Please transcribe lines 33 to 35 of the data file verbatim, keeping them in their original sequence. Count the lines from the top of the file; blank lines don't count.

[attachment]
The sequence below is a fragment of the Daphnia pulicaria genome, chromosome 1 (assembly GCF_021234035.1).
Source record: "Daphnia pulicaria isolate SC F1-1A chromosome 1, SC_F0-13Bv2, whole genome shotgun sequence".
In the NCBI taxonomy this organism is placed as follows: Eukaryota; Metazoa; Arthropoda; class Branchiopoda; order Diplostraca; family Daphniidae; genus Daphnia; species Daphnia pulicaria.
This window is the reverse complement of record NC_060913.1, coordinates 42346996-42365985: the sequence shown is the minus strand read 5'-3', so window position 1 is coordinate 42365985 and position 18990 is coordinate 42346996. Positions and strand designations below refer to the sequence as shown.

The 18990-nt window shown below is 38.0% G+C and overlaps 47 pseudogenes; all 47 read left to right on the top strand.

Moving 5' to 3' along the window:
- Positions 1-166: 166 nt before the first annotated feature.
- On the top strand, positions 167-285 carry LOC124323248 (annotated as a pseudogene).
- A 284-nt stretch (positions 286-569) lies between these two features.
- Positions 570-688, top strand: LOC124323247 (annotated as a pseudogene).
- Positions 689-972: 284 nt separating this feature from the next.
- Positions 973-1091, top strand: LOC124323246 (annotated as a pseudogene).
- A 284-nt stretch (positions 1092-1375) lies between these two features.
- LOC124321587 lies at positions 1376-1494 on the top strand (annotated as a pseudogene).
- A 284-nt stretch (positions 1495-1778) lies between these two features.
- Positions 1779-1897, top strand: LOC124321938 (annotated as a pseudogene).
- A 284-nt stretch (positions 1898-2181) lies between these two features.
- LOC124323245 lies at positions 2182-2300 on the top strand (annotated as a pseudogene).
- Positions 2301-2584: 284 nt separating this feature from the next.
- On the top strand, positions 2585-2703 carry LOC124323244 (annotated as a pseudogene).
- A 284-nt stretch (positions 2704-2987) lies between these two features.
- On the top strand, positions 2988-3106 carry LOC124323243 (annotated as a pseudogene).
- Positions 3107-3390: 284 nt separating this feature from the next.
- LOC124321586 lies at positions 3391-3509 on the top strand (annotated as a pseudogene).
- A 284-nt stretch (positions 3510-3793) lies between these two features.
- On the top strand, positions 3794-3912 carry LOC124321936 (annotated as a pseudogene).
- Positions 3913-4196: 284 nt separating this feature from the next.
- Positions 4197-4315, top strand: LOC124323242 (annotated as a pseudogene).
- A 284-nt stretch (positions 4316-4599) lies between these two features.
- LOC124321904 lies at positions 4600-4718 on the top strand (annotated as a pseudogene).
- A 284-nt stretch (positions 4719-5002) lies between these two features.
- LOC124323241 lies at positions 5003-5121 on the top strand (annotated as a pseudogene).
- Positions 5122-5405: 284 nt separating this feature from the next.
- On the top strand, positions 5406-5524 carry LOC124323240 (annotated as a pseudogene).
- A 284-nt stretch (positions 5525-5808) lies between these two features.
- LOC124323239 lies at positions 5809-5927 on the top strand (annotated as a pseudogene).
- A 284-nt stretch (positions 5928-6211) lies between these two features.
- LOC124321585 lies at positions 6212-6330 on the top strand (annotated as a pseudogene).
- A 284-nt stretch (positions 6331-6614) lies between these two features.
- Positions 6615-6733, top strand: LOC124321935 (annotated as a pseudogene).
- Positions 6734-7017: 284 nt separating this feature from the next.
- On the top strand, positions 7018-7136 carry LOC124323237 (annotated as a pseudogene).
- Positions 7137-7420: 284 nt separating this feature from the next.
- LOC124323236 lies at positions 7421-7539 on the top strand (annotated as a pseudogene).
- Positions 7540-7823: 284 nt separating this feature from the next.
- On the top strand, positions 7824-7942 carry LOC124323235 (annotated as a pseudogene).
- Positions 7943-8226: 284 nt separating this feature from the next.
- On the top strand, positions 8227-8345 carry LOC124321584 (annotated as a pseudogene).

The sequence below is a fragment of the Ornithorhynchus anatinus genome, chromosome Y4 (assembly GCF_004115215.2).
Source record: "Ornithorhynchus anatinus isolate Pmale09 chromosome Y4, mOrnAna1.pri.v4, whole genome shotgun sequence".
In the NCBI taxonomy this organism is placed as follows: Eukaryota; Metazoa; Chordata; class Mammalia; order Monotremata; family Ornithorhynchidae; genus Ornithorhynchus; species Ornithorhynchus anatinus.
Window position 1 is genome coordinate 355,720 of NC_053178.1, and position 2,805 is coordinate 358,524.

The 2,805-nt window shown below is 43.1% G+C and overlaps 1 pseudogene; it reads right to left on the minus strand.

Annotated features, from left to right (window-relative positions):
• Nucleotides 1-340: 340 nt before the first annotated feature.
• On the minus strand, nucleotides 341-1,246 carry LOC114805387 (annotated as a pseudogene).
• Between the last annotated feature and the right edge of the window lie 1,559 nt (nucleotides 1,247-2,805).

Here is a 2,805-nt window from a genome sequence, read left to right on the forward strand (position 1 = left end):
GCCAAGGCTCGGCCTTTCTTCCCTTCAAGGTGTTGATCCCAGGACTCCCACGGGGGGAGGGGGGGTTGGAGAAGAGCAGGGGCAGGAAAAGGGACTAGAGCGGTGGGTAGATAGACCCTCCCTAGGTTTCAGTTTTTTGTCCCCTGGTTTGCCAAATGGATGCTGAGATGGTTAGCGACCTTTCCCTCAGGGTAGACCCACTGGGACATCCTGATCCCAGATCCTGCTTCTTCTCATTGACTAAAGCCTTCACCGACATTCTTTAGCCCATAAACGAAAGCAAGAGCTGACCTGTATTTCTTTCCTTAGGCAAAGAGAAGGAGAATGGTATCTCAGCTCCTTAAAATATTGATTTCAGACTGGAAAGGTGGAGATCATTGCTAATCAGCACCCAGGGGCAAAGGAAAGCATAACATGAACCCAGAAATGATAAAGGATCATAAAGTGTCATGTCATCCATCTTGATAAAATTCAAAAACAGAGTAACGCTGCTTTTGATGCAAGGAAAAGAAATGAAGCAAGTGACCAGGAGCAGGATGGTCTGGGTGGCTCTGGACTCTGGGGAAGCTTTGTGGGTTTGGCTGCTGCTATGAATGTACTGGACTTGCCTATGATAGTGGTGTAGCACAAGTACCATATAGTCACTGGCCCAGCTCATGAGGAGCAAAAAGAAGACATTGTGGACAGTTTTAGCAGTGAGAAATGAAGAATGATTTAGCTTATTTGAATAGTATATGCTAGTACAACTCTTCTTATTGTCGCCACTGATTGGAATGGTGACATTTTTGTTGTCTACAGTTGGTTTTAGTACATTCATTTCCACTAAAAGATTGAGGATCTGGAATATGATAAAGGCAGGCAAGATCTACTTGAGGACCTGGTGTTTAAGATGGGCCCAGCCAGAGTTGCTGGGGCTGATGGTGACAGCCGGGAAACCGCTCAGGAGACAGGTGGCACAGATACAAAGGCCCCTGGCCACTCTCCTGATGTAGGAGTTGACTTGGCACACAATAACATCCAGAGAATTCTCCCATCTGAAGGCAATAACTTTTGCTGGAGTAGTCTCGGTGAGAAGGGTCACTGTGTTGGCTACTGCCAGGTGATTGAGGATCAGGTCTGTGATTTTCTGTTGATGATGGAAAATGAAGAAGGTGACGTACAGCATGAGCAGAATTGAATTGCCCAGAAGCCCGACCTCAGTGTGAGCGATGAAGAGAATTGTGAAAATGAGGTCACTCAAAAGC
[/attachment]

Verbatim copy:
- Positions 5122-5405: 284 nt separating this feature from the next.
- On the top strand, positions 5406-5524 carry LOC124323240 (annotated as a pseudogene).
- A 284-nt stretch (positions 5525-5808) lies between these two features.